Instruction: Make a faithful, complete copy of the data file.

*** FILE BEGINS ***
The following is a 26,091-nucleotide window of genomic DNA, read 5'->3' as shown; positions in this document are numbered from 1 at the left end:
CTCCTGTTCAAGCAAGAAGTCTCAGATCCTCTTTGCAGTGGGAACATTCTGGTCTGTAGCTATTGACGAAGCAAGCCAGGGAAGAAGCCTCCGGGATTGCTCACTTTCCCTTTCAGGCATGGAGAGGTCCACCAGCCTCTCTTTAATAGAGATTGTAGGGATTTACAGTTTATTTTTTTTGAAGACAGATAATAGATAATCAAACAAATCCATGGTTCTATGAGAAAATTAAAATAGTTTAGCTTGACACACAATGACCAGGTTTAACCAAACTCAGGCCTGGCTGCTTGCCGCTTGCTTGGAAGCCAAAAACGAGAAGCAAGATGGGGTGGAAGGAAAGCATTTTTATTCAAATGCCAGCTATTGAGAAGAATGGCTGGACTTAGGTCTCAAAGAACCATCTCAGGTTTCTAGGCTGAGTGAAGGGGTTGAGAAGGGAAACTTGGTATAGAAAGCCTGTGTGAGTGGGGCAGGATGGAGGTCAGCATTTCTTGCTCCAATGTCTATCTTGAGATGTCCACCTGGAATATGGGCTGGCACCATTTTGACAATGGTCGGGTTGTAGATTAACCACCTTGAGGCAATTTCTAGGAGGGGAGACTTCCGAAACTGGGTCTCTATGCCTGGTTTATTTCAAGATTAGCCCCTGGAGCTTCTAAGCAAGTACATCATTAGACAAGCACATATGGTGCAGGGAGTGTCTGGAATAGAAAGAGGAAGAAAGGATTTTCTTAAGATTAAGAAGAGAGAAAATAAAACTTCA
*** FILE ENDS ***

The following is a 26,091-nucleotide window of genomic DNA, read 5'->3' as shown; positions in this document are numbered from 1 at the left end:
CTCCTGTTCAAGCAAGAAGTCTCAGATCCTCTTTGCAGTGGGAACATTCTGGTCTGTAGCTATTGACGAAGCAAGCCAGGGAAGAAGCCTCCGGGATTGCTCACTTTCCCTTTCAGGCATGGAGAGGTCCACCAGCCTCTCTTTAATAGAGATTGTAGGGATTTACAGTTTATTTTTTTTGAAGACAGATAATAGATAATCAAACAAATCCATGGTTCTATGAGAAAATTAAAATAGTTTAGCTTGACACACAATGACCAGGTTTAACCAAACTCAGGCCTGGCTGCTTGCCGCTTGCTTGGAAGCCAAAAACGAGAAGCAAGATGGGGTGGAAGGAAAGCATTTTTATTCAAATGCCAGCTATTGAGAAGAATGGCTGGACTTAGGTCTCAAAGAACCATCTCAGGTTTCTAGGCTGAGTGAAGGGGTTGAGAAGGGAAACTTGGTATAGAAAGCCTGTGTGAGTGGGGCAGGATGGAGGTCAGCATTTCTTGCTCCAATGTCTATCTTGAGATGTCCACCTGGAATATGGGCTGGCACCATTTTGACAATGGTCGGGTTGTAGATTAACCACCTTGAGGCAATTTCTAGGAGGGGAGACTTCCGAAACTGGGTCTCTATGCCTGGTTTATTTCAAGATTAGCCCCTGGAGCTTCTAAGCAAGTACATCATTAGACAAGCACATATGGTGCAGGGAGTGTCTGGAATAGAAAGAGGAAGAAAGGATTTTCTTAAGATTAAGAAGAGAGAAAATAAAACTTCA